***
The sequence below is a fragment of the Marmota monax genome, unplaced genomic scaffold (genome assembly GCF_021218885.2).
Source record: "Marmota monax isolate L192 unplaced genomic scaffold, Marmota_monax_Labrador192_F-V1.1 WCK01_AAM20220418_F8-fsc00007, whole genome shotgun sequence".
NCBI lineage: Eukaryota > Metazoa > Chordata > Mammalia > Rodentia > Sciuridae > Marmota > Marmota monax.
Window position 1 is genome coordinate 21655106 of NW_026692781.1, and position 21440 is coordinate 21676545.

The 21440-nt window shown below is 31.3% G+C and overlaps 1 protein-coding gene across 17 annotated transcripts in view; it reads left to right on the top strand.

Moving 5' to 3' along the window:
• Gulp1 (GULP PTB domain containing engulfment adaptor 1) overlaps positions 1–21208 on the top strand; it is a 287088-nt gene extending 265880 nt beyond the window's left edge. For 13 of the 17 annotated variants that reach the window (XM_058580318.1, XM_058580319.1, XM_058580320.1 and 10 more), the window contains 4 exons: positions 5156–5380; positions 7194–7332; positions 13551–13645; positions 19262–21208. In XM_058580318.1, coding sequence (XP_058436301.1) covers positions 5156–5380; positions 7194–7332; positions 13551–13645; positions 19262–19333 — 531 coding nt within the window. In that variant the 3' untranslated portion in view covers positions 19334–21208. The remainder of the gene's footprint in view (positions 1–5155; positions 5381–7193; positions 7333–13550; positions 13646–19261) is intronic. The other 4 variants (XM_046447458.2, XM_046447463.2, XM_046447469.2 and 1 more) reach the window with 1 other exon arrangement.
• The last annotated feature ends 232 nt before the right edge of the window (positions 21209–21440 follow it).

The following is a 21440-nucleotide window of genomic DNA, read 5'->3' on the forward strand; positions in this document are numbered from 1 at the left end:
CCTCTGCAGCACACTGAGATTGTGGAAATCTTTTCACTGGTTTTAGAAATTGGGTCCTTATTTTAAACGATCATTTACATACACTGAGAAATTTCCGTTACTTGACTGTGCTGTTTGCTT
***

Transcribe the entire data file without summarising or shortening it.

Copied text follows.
The sequence below is a fragment of the Marmota monax genome, unplaced genomic scaffold (genome assembly GCF_021218885.2).
Source record: "Marmota monax isolate L192 unplaced genomic scaffold, Marmota_monax_Labrador192_F-V1.1 WCK01_AAM20220418_F8-fsc00007, whole genome shotgun sequence".
NCBI lineage: Eukaryota > Metazoa > Chordata > Mammalia > Rodentia > Sciuridae > Marmota > Marmota monax.
Window position 1 is genome coordinate 21655106 of NW_026692781.1, and position 21440 is coordinate 21676545.

The 21440-nt window shown below is 31.3% G+C and overlaps 1 protein-coding gene across 17 annotated transcripts in view; it reads left to right on the top strand.

Moving 5' to 3' along the window:
• Gulp1 (GULP PTB domain containing engulfment adaptor 1) overlaps positions 1–21208 on the top strand; it is a 287088-nt gene extending 265880 nt beyond the window's left edge. For 13 of the 17 annotated variants that reach the window (XM_058580318.1, XM_058580319.1, XM_058580320.1 and 10 more), the window contains 4 exons: positions 5156–5380; positions 7194–7332; positions 13551–13645; positions 19262–21208. In XM_058580318.1, coding sequence (XP_058436301.1) covers positions 5156–5380; positions 7194–7332; positions 13551–13645; positions 19262–19333 — 531 coding nt within the window. In that variant the 3' untranslated portion in view covers positions 19334–21208. The remainder of the gene's footprint in view (positions 1–5155; positions 5381–7193; positions 7333–13550; positions 13646–19261) is intronic. The other 4 variants (XM_046447458.2, XM_046447463.2, XM_046447469.2 and 1 more) reach the window with 1 other exon arrangement.
• The last annotated feature ends 232 nt before the right edge of the window (positions 21209–21440 follow it).

The following is a 21440-nucleotide window of genomic DNA, read 5'->3' on the forward strand; positions in this document are numbered from 1 at the left end:
CCTCTGCAGCACACTGAGATTGTGGAAATCTTTTCACTGGTTTTAGAAATTGGGTCCTTATTTTAAACGATCATTTACATACACTGAGAAATTTCCGTTACTTGACTGTGCTGTTTGCTT